Top | Newsletter 2013

Culinate Newsletter March 29

(mailing, James Berry)

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 h1. Dear readers,

 '"A is a revealing new film that I almost didn't watch. Flipping through iTunes movies the other night, I confused it with '"Step — about French chefs. While both have food at their center, the two films couldn't be more different.

 "A Place at the Table" addresses the tremendous problem of hunger in the United States. While most of us know about famines in other countries, not enough of us know that food insecurity in our own country has increased significantly in recent decades. Today, some 50 million Americans — one in four children — have insufficient nutritious food. These are our friends, neighbors, and families. 

 Interestingly, hunger  was largely eliminated in the 1970s, according to the film. Since then, however, poverty has increased, and thus the problem of hunger has ballooned. Thousands of new food banks and soup kitchens have been created over the last three decades, but the extra charity is not enough to feed everyone nutritious food. The movie forcefully argues for legislative and policy change.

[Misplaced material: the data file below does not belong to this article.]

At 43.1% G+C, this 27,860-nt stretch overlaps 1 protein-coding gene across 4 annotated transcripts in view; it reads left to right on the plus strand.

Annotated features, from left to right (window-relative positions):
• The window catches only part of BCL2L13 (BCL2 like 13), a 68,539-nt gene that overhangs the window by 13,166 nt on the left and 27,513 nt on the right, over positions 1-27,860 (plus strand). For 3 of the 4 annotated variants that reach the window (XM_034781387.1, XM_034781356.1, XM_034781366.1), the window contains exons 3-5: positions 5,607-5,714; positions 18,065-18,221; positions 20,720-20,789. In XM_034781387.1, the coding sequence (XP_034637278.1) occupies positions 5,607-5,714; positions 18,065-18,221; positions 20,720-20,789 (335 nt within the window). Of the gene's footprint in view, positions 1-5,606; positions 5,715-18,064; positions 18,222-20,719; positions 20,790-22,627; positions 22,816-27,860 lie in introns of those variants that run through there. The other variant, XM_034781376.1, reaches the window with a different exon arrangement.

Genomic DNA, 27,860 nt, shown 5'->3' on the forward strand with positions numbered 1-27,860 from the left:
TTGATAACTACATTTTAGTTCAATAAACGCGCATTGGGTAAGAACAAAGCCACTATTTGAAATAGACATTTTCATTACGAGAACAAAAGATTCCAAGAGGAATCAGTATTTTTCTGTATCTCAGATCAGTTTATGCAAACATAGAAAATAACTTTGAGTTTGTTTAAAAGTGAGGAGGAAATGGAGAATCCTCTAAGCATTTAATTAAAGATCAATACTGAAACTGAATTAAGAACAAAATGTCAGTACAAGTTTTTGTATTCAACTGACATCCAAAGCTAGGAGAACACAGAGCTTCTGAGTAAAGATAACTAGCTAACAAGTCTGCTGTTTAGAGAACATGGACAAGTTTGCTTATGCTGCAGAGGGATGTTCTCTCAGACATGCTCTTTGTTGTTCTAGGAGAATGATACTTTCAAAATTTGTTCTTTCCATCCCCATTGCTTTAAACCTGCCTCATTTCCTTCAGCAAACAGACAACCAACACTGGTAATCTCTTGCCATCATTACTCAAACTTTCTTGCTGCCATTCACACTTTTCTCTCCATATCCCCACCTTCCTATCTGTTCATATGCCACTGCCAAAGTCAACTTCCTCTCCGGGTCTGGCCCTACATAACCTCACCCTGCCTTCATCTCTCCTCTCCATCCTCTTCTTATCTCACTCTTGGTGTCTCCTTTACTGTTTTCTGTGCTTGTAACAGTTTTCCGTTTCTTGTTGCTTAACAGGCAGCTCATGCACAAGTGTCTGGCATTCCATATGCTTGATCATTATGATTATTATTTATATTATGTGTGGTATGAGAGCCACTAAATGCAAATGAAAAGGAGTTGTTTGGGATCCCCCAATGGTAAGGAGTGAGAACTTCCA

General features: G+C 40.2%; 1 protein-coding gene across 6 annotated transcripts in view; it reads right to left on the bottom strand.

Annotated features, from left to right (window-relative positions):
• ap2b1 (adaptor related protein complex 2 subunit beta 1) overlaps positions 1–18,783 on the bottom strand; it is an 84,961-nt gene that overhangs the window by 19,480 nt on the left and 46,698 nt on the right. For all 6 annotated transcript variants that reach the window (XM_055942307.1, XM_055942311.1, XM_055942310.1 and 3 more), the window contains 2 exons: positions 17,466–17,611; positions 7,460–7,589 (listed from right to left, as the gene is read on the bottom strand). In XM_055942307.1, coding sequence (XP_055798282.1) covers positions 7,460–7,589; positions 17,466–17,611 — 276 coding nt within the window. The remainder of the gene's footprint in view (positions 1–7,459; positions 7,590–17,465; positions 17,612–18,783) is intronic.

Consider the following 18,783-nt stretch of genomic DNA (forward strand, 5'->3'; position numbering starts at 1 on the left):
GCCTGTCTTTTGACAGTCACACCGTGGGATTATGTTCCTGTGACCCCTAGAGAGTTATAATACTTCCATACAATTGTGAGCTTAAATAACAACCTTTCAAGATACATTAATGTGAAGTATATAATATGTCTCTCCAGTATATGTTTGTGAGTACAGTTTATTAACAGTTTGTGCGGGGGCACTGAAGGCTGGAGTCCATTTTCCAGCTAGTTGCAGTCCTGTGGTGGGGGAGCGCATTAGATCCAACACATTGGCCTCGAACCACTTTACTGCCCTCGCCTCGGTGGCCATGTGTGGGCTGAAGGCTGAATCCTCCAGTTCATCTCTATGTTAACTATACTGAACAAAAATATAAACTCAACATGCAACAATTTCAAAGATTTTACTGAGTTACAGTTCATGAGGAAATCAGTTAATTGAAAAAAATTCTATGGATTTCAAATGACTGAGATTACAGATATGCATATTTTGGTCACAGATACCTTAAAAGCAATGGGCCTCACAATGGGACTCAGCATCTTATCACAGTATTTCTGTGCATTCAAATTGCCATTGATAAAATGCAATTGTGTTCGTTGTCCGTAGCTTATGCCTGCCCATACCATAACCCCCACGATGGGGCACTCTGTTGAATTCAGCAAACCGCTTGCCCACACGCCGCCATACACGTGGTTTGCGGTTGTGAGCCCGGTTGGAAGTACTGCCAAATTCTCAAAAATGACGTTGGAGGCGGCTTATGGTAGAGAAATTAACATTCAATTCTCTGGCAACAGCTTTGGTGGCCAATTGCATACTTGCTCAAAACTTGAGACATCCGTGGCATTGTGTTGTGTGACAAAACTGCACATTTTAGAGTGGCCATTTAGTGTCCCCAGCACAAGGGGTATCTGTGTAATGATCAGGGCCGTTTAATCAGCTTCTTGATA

This isn't a question of resources — it's a question of allocation. Forty years ago American politicians found a way to close the hunger gap. Will they do it again?

 Kim Carlson
 Editorial Director

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story1id: 447657
story1text: 'Laurie Whitman had to redefine for herself what it means to be a "good cook."'
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story2text: "Not sure what makes North Carolina barbecue different from Texas 'cue? Kristen Kuchar defines regional styles."

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recipe1text: "Ground almonds give this crust a chewier texture than the usual graham crackers. Prepare to be dazzled."
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recipe2text: "Here's a delicious dish for Easter morning that will make good leftovers for the next day's lunch." 

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